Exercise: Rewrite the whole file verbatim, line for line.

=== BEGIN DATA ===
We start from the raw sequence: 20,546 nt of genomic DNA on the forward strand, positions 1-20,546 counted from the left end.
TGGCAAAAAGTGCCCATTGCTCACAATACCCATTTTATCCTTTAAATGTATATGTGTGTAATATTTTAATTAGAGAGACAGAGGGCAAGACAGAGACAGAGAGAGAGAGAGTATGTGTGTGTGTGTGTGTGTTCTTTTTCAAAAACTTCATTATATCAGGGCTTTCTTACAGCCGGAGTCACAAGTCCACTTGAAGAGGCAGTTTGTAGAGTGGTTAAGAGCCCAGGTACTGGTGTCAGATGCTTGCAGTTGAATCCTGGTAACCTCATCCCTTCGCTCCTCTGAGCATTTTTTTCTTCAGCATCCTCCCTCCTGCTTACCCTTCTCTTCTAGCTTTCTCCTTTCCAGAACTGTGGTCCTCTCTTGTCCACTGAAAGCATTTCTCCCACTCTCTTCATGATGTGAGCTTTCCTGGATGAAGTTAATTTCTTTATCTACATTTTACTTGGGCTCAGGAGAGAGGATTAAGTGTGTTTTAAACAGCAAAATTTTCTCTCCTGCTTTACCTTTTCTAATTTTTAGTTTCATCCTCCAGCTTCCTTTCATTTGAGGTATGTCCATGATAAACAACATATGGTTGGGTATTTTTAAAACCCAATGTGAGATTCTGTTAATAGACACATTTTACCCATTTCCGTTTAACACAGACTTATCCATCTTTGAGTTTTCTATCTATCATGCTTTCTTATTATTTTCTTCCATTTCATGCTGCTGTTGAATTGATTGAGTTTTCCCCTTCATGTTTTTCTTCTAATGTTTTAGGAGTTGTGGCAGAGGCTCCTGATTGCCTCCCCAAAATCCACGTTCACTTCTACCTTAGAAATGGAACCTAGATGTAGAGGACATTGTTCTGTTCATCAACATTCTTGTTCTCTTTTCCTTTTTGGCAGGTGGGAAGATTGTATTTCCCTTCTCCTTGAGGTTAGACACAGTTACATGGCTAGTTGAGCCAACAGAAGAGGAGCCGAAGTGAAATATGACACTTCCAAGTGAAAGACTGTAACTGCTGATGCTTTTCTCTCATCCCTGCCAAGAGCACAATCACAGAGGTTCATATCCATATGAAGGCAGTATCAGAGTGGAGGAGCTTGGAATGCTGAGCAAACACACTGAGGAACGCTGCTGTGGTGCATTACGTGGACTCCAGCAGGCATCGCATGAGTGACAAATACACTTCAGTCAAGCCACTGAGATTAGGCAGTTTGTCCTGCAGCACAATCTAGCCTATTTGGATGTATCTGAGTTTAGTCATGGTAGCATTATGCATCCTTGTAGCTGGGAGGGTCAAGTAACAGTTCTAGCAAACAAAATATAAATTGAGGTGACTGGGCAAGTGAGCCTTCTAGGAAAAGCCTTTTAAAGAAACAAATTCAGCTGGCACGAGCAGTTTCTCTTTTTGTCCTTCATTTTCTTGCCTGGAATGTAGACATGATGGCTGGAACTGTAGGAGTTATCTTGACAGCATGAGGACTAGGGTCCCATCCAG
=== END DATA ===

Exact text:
We start from the raw sequence: 20,546 nt of genomic DNA on the forward strand, positions 1-20,546 counted from the left end.
TGGCAAAAAGTGCCCATTGCTCACAATACCCATTTTATCCTTTAAATGTATATGTGTGTAATATTTTAATTAGAGAGACAGAGGGCAAGACAGAGACAGAGAGAGAGAGAGTATGTGTGTGTGTGTGTGTGTTCTTTTTCAAAAACTTCATTATATCAGGGCTTTCTTACAGCCGGAGTCACAAGTCCACTTGAAGAGGCAGTTTGTAGAGTGGTTAAGAGCCCAGGTACTGGTGTCAGATGCTTGCAGTTGAATCCTGGTAACCTCATCCCTTCGCTCCTCTGAGCATTTTTTTCTTCAGCATCCTCCCTCCTGCTTACCCTTCTCTTCTAGCTTTCTCCTTTCCAGAACTGTGGTCCTCTCTTGTCCACTGAAAGCATTTCTCCCACTCTCTTCATGATGTGAGCTTTCCTGGATGAAGTTAATTTCTTTATCTACATTTTACTTGGGCTCAGGAGAGAGGATTAAGTGTGTTTTAAACAGCAAAATTTTCTCTCCTGCTTTACCTTTTCTAATTTTTAGTTTCATCCTCCAGCTTCCTTTCATTTGAGGTATGTCCATGATAAACAACATATGGTTGGGTATTTTTAAAACCCAATGTGAGATTCTGTTAATAGACACATTTTACCCATTTCCGTTTAACACAGACTTATCCATCTTTGAGTTTTCTATCTATCATGCTTTCTTATTATTTTCTTCCATTTCATGCTGCTGTTGAATTGATTGAGTTTTCCCCTTCATGTTTTTCTTCTAATGTTTTAGGAGTTGTGGCAGAGGCTCCTGATTGCCTCCCCAAAATCCACGTTCACTTCTACCTTAGAAATGGAACCTAGATGTAGAGGACATTGTTCTGTTCATCAACATTCTTGTTCTCTTTTCCTTTTTGGCAGGTGGGAAGATTGTATTTCCCTTCTCCTTGAGGTTAGACACAGTTACATGGCTAGTTGAGCCAACAGAAGAGGAGCCGAAGTGAAATATGACACTTCCAAGTGAAAGACTGTAACTGCTGATGCTTTTCTCTCATCCCTGCCAAGAGCACAATCACAGAGGTTCATATCCATATGAAGGCAGTATCAGAGTGGAGGAGCTTGGAATGCTGAGCAAACACACTGAGGAACGCTGCTGTGGTGCATTACGTGGACTCCAGCAGGCATCGCATGAGTGACAAATACACTTCAGTCAAGCCACTGAGATTAGGCAGTTTGTCCTGCAGCACAATCTAGCCTATTTGGATGTATCTGAGTTTAGTCATGGTAGCATTATGCATCCTTGTAGCTGGGAGGGTCAAGTAACAGTTCTAGCAAACAAAATATAAATTGAGGTGACTGGGCAAGTGAGCCTTCTAGGAAAAGCCTTTTAAAGAAACAAATTCAGCTGGCACGAGCAGTTTCTCTTTTTGTCCTTCATTTTCTTGCCTGGAATGTAGACATGATGGCTGGAACTGTAGGAGTTATCTTGACAGCATGAGGACTAGGGTCCCATCCAG